[W]e do not mean to imply that in every case when uncontradicted testimony is offered it mandates an award of the amount claimed. For example, even though the evidence might be uncontradicted, if it is unreasonable, incredible, or its belief is questionable, then such evidence would only raise a fact issue to be determined by the trier of fact.
Ragsdale, 801 S.W.2d at 882. We also cautioned that the factfinder had to consider “the amount of money involved.” Id. at 881; see also Wayland v. City of Arlington, 711 S.W.2d 232, 233 (Tex.1986) (“One of the factors in determining the reasonableness of attorney's fees is the amount of damages awarded.”). Seven years later, we added a corollary: the factfinder should consider “the amount involved and the results obtained,” among other things. Arthur Andersen & Co. v. Perry Equip. Corp., 945 S.W.2d 812, 818 (Tex.1997).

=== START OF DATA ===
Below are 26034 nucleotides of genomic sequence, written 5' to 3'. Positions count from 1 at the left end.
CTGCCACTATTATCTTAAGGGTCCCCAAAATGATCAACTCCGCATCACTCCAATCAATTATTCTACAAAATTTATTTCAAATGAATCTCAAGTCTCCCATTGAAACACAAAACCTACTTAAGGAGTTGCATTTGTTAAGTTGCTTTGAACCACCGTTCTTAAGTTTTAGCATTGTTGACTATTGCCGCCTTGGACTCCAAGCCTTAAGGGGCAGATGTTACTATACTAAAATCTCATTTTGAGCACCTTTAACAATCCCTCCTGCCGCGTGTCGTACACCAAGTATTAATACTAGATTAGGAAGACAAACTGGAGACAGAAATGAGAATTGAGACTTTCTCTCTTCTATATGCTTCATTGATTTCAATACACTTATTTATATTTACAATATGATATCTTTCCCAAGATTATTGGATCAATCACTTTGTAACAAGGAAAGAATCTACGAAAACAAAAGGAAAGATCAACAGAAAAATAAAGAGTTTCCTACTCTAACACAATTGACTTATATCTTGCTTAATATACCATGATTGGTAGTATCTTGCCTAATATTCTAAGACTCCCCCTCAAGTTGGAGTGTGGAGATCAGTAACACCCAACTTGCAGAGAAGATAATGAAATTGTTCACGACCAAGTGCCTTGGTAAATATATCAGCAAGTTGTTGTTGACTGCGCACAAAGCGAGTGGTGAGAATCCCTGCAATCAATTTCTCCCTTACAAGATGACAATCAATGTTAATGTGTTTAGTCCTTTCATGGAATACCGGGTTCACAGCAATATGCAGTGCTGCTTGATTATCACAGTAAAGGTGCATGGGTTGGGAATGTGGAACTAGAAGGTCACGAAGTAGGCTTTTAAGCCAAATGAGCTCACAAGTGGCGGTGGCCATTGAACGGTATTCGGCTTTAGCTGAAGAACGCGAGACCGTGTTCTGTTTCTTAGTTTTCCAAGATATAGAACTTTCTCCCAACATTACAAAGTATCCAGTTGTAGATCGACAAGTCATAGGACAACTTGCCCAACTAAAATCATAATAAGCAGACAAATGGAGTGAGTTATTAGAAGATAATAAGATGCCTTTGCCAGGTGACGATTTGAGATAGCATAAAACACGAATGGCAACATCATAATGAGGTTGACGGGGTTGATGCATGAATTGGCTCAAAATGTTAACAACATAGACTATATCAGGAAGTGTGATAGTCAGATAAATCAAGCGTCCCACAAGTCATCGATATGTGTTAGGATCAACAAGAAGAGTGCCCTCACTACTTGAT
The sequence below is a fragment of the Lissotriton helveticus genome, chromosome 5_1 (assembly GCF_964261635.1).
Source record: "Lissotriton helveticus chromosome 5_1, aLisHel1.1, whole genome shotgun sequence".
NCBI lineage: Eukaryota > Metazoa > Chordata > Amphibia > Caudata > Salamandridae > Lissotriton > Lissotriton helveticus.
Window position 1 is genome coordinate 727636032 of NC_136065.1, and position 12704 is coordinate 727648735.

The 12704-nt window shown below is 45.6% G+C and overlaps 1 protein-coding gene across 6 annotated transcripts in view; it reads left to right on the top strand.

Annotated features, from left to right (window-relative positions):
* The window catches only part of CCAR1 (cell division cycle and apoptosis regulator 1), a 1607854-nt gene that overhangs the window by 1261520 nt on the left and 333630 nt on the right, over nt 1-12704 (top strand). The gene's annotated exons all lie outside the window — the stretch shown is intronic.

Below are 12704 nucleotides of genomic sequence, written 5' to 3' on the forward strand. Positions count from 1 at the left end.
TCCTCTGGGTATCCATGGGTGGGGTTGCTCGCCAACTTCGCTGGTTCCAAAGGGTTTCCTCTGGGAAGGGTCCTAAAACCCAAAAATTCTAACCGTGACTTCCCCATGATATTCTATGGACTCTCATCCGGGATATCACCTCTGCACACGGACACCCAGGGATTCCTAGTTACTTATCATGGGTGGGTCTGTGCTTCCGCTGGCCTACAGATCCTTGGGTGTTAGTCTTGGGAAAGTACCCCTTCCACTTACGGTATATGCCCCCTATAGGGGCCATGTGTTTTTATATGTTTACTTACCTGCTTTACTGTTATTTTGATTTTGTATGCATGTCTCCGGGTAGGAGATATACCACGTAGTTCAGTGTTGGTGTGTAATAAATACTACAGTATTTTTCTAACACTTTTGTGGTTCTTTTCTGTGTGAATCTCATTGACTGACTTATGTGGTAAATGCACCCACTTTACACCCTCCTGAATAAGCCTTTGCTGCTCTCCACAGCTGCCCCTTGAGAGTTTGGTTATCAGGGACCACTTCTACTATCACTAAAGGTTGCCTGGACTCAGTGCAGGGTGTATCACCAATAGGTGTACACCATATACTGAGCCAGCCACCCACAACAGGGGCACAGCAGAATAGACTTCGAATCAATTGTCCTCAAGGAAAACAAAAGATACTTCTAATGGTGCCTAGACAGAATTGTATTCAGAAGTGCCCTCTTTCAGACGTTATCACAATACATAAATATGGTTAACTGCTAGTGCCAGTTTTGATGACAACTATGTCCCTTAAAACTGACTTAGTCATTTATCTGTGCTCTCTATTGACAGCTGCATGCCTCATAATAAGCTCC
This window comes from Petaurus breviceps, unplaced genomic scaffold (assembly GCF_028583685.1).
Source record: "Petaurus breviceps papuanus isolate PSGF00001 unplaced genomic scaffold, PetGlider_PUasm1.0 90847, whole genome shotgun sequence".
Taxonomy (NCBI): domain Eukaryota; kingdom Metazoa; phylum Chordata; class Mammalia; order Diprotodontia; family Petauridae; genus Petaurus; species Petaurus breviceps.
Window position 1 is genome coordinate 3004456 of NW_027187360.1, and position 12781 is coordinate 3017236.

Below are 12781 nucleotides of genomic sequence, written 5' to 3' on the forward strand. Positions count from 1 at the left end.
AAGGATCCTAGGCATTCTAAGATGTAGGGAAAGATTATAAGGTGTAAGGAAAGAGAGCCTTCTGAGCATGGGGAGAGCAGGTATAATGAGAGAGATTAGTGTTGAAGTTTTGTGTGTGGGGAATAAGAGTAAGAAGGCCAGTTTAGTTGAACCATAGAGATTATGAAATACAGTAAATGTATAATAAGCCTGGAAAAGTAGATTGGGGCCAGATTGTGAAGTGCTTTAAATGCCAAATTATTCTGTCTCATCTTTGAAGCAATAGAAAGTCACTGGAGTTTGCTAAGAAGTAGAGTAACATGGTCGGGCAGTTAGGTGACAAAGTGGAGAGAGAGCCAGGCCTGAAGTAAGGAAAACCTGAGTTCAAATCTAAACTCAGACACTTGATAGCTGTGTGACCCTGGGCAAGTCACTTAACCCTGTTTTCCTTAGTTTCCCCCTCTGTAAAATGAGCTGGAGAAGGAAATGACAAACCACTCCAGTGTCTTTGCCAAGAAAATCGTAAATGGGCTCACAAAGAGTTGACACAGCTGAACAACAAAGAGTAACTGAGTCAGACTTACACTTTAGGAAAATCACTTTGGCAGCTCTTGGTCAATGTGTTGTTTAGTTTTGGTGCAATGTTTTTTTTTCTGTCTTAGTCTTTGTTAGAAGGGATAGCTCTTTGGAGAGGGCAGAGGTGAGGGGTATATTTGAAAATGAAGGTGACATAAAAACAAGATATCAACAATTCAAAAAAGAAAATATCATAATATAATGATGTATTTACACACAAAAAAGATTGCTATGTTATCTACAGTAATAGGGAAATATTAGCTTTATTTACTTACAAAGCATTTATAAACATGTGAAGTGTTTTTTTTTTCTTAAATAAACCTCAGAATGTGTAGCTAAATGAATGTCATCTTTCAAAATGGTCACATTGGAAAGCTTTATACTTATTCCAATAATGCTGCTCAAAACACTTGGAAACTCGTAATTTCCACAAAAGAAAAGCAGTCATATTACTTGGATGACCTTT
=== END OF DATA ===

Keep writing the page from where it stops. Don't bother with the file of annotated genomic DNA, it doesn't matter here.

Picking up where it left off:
Here, the Trust sought over $200,000 in damages, but the jury awarded only $65,000. The Trust asked for a maximum of $62,438.75 in attorney's fees; the jury awarded nothing. The court of appeals held that fees were established as a matter of law. See Ragsdale, 801 S.W.2d at 882. But the fee, though supported by uncontradicted testimony, was unreasonable in light of the amount involved and the results obtained, and in the absence of evidence that such fees were warranted due circumstances unique to this case. Cf. Farrar v. Hobby, 506 U.S. 103, 114, 113 S.Ct. 566, 121 L.Ed.2d 494 (1992) (holding that “ ‘the degree of the plaintiff's overall success goes to the reasonableness' of a fee award” and “ ‘the most critical factor’ in determining the reasonableness of a fee award ‘is the degree of success obtained.’ ”) (quoting Tex. State Teachers Ass'n v. Garland Indep. Sch. Dist., 489 U.S. 782, 793, 109 S.Ct. 1486, 103 L.Ed.2d 866 (1989); Hensley v. Eckerhart, 461 U.S. 424, 436, 103 S.Ct. 1933, 76 L.Ed.2d 40 (1983)). Although the Trust sought some $215,000 in damages, the jury found that “the amount involved” was much lower-$65,000. The jury then decided that the Trust was entitled to no fees (which must be reversed for reasons explained below).